3, Create, make something for them- obviously this can get involved. Many people don’t realize how easy it can be to make.  Show them that magic, your skillset to manifest for them- you can only promise what you can control, making it isn’t the same as it being successful.

4, Participate in the accountability they face- we all need that kick in the ass reminder, often I see the steward of possible as that ass kick.  Some of my best mentors remind me i’m not doing enough to realize my dreams.  A steward doesn’t just nod at everything, real honesty is worth far more than most people realize- or want to hear at times.  Learn to crave it.

5, Repeat. Stewards are busy people- stay busy.  Keep helping.

Bonus activities for all you would be stewards out there- you need to stay up to date on where tech is, where it’s going, what’s possible (imagine that!).  Stewards don’t really qualify engagement- meaning they don’t regulate access to themselves- anyone can talk to them, and anyone can be possible, so play that role.  Not everyone is cut out for this- even I get busy, but some of my favorite client relationships to people i’ve met and helped have occured thru this basic framework of helping people realize how they, and their idea, concept, business, venture- could be possible.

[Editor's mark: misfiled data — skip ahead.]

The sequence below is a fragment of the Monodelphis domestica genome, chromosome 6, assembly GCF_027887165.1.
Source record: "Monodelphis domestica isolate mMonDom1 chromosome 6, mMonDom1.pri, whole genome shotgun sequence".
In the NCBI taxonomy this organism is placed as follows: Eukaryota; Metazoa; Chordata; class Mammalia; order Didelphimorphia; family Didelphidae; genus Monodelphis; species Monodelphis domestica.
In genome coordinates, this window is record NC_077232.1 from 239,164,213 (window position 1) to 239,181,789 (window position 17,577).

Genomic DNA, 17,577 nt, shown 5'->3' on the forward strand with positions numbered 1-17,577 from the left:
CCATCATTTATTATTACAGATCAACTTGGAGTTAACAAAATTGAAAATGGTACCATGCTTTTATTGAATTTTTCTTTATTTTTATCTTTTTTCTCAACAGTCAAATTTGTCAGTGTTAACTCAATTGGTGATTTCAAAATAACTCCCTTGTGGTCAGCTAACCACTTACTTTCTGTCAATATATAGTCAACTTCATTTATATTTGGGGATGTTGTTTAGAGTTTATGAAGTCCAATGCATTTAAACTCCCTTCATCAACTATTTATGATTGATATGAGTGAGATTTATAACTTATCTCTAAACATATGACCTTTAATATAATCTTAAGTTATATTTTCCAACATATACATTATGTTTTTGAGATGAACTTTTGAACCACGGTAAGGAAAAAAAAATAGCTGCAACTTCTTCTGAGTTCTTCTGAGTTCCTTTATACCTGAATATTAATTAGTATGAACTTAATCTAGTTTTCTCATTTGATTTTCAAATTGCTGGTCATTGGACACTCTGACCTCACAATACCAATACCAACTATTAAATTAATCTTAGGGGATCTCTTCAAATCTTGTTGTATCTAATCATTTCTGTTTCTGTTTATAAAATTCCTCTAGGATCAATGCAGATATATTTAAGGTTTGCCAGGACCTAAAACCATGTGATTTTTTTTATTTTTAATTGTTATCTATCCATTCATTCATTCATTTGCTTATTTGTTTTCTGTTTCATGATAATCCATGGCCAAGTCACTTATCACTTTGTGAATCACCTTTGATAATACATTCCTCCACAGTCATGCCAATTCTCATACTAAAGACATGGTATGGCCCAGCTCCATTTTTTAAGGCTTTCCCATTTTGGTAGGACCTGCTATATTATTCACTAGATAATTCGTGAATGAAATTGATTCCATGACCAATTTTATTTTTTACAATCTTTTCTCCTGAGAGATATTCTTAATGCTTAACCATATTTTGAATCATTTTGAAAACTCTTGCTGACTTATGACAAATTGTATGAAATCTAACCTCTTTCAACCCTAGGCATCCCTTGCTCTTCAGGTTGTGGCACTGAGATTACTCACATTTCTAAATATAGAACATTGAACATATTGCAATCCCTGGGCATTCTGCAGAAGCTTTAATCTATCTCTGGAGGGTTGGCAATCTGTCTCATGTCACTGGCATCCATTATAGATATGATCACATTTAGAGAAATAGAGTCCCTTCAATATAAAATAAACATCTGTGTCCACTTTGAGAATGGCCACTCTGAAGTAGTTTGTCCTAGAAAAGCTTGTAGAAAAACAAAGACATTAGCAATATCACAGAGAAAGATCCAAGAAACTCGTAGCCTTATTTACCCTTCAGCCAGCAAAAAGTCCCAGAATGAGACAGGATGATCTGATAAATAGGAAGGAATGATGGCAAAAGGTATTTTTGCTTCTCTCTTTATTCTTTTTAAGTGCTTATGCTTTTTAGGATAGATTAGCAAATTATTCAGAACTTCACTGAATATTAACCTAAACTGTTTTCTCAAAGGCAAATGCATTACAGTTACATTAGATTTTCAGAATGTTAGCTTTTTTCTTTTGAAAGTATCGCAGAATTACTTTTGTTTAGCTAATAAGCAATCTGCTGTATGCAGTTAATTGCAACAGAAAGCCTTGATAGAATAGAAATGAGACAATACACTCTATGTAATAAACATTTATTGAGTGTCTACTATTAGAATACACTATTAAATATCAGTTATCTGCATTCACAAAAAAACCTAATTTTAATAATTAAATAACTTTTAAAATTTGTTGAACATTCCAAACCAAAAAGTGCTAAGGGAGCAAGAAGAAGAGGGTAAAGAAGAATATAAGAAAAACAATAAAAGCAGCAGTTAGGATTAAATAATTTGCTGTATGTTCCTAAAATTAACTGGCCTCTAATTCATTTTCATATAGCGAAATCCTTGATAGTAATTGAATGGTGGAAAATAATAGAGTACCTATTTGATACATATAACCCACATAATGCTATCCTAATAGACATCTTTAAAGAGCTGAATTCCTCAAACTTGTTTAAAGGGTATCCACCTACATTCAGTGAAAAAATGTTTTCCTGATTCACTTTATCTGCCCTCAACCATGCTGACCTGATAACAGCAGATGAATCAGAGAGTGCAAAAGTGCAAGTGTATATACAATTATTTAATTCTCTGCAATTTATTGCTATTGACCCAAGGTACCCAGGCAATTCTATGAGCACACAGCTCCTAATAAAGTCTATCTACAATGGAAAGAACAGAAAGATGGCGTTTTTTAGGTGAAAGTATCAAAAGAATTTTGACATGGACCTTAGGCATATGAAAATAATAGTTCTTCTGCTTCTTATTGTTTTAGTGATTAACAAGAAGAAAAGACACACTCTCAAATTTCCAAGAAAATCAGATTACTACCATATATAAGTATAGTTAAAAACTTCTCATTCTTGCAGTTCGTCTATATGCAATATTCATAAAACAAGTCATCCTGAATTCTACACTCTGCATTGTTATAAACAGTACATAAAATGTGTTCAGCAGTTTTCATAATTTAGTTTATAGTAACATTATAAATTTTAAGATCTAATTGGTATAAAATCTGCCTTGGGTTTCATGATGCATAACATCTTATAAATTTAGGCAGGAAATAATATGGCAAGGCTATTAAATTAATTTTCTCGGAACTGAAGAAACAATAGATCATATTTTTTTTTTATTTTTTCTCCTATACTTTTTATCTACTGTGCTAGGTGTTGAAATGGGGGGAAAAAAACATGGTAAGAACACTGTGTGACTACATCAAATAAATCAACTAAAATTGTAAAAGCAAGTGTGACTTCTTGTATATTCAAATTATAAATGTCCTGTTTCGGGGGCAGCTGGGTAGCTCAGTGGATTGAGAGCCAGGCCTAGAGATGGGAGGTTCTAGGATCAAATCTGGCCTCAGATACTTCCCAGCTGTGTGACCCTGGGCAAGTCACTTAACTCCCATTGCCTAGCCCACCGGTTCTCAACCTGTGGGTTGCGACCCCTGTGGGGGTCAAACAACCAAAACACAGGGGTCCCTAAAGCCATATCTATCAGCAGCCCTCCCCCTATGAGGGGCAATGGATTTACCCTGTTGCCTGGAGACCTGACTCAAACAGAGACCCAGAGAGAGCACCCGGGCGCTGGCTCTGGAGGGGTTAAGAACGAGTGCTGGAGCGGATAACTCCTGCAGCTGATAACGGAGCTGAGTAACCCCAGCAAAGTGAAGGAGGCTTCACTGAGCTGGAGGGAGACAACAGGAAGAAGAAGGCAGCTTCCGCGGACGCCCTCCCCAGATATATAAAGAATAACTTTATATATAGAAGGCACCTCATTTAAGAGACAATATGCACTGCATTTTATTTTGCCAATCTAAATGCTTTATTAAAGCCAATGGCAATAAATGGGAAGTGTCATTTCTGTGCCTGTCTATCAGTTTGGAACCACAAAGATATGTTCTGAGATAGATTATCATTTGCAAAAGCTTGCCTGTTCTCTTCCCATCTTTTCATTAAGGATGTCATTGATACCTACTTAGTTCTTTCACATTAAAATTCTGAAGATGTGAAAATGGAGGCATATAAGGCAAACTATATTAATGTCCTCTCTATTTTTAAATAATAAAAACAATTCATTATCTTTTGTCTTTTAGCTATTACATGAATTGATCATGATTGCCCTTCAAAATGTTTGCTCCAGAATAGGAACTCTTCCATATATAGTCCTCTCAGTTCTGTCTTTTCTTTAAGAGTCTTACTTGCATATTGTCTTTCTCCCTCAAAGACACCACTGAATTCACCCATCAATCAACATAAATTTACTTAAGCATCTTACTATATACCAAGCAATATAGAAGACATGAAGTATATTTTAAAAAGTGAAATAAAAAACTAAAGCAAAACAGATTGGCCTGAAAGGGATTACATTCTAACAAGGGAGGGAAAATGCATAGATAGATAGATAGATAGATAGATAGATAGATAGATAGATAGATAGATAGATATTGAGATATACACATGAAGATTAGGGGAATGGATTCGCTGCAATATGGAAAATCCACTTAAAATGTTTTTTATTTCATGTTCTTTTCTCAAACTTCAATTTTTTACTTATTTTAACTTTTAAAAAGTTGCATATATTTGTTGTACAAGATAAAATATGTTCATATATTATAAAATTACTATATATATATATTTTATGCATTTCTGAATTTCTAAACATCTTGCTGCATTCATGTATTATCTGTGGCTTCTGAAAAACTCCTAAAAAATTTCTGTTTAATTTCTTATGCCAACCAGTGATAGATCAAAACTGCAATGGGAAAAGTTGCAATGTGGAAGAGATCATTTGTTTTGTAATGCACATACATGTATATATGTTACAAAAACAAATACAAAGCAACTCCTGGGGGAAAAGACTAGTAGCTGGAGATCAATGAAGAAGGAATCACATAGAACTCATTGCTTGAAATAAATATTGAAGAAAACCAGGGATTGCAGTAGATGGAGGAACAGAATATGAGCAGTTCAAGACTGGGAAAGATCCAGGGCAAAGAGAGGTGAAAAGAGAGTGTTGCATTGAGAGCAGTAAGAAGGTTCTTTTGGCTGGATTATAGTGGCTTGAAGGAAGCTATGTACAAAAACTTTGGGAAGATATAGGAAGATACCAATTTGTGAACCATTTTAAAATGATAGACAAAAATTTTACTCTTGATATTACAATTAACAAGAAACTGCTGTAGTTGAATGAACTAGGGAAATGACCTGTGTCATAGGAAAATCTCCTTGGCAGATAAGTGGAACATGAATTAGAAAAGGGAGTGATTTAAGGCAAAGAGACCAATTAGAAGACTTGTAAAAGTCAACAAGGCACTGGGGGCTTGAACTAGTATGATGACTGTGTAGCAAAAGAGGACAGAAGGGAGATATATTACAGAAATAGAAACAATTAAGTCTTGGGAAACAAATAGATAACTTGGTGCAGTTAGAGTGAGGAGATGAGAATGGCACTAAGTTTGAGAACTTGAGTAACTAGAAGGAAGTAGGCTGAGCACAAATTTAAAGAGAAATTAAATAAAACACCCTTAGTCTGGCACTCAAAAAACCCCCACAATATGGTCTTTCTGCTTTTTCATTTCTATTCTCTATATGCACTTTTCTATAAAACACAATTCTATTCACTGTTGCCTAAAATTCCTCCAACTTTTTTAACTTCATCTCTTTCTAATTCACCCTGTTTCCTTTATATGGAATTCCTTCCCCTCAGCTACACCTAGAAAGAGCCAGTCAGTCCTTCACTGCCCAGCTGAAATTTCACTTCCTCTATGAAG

And yeah helping someone see what’s possible where they didn’t realize it could be- that’s a mad rush.  Same with helping someone see that it’s not impossible, and they too can be possible- good times!

We live in this era.  It’s not always easy- but most things, if not everything, is basically possible.

Image Credit: Kieran White from Unsplash

You hear that?

It’s the sound of millions of people sleeping in that food coma left over from the Thanksgiving holiday.  Sure sure you’re acting like you’re fine but really you’re easing into that “hello Christmas”, “bring on another food coma” trajectory.

Over the years I’ve been better at mitigating that food coma effect. Portion control and ice water have been my antidotes.  Of course the wine and beer can counter any control you might muster… but pace yourself and you too can achieve an optimum balance of coma and cognition.

In my family the after dinner talk — the one where the Rockwell brothers gather around the fireplace to ramble — is one of most cherished memories I have in life.  Tonight’s topic: my favorite, the financial market… where it’s headed, stocks to buy, gains achieved, woeful losses, and the bits of wisdom achieved in between.